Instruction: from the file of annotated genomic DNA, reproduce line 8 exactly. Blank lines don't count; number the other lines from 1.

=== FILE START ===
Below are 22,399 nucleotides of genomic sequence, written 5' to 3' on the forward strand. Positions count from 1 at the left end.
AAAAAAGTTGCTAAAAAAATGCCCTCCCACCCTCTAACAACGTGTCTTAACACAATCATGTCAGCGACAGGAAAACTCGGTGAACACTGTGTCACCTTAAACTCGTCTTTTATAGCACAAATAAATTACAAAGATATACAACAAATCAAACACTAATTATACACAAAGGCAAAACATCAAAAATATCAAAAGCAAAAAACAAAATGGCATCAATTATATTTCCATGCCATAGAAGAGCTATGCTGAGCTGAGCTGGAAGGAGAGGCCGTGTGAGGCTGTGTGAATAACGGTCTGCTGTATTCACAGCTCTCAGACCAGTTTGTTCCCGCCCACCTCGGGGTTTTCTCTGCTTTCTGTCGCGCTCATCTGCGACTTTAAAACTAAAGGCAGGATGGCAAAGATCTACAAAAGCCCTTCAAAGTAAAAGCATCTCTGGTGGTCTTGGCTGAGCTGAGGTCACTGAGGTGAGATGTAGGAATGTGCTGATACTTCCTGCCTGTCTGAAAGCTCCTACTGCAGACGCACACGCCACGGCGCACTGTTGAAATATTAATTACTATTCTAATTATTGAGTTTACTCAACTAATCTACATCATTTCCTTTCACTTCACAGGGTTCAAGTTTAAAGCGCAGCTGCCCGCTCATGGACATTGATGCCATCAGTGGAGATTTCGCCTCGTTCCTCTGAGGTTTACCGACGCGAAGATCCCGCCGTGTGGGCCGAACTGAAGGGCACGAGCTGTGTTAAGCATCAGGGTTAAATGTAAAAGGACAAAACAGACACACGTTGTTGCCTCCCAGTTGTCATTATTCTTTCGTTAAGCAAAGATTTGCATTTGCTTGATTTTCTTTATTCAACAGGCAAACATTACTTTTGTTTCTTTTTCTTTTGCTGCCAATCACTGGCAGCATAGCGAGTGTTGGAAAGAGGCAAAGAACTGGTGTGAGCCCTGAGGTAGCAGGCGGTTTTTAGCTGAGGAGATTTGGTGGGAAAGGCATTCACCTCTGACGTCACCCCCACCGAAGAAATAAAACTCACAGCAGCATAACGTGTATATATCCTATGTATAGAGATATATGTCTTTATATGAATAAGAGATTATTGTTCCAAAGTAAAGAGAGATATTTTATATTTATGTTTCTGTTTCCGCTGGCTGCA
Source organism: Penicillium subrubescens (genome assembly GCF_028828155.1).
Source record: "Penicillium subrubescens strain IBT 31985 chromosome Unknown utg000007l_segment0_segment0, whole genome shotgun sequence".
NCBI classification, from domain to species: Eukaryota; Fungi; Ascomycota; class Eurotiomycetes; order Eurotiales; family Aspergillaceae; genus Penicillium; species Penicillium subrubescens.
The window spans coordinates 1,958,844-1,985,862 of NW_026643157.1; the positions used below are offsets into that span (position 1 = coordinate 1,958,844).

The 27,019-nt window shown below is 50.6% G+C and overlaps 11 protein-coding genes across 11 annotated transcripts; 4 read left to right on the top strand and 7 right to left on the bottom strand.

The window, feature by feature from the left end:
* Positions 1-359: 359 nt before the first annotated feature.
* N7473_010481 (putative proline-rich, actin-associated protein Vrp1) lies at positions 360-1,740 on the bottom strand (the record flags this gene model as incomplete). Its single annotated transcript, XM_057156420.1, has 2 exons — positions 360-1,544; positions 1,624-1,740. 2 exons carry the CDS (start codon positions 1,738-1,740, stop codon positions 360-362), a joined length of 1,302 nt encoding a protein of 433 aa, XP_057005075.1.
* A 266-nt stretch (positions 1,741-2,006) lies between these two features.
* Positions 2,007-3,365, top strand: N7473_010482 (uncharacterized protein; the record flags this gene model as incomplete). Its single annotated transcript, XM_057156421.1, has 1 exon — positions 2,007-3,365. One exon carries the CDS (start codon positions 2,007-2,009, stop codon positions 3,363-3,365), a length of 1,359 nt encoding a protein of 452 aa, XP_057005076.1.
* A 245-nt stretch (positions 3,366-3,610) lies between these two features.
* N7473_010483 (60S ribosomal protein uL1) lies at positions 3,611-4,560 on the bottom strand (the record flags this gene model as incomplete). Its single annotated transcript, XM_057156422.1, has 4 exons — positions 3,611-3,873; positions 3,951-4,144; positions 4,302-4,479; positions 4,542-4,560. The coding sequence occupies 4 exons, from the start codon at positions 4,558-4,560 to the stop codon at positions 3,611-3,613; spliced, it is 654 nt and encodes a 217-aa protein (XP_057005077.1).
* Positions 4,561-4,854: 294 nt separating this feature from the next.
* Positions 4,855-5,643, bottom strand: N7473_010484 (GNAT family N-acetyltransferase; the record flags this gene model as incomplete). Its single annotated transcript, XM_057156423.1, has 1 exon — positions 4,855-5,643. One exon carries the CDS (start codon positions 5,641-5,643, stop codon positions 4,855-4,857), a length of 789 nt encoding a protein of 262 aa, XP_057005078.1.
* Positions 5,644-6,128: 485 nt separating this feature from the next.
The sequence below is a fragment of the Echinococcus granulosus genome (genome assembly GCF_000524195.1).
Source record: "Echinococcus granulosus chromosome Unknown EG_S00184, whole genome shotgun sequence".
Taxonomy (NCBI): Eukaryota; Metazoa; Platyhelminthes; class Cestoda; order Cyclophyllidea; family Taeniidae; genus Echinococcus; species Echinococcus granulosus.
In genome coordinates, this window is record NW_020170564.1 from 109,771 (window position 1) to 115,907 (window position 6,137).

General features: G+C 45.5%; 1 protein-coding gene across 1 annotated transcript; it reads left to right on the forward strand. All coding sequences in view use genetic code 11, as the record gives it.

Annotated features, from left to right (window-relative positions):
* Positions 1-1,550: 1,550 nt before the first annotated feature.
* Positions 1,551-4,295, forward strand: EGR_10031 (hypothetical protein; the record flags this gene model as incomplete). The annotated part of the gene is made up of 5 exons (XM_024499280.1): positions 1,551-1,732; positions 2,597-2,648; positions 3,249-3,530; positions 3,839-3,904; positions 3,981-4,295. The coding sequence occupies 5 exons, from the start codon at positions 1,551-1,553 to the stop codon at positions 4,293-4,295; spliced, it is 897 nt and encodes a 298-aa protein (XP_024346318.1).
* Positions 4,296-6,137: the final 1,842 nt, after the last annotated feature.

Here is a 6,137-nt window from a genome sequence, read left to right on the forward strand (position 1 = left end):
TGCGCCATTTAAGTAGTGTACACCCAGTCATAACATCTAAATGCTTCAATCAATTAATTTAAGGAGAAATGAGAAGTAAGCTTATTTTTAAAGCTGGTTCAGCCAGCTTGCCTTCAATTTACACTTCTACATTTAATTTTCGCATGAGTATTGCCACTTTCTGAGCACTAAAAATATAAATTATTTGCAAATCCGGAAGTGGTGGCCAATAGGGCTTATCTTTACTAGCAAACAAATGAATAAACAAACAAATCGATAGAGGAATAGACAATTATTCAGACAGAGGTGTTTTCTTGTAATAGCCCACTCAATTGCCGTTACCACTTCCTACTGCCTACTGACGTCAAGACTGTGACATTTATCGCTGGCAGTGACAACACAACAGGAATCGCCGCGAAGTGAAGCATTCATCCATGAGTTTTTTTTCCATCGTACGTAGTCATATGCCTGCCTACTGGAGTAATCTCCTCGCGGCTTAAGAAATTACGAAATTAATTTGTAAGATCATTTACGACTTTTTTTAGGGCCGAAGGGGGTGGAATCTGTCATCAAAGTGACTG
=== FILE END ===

The window, feature by feature from the left end: